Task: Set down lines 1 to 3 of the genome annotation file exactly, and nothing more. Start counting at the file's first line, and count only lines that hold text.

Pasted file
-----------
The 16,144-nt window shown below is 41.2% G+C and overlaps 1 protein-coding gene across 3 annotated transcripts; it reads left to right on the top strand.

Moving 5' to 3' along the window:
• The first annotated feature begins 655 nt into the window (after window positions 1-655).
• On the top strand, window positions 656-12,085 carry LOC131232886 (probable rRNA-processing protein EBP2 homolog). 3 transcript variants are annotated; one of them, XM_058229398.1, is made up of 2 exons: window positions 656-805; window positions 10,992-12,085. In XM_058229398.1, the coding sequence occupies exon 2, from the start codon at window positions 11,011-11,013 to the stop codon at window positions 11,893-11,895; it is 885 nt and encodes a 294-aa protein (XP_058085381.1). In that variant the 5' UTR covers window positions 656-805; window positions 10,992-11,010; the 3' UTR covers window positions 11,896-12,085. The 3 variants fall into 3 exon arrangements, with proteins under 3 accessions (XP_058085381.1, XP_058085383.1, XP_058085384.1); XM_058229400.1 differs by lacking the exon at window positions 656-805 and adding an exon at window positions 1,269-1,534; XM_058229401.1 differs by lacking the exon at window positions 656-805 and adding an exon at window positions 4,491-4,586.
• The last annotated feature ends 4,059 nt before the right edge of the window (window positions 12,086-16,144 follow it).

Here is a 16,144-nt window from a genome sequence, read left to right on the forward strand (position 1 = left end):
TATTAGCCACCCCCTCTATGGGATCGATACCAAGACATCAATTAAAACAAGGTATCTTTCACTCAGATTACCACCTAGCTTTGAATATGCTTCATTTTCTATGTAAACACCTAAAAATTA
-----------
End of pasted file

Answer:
The 16,144-nt window shown below is 41.2% G+C and overlaps 1 protein-coding gene across 3 annotated transcripts; it reads left to right on the top strand.

Moving 5' to 3' along the window:
• The first annotated feature begins 655 nt into the window (after window positions 1-655).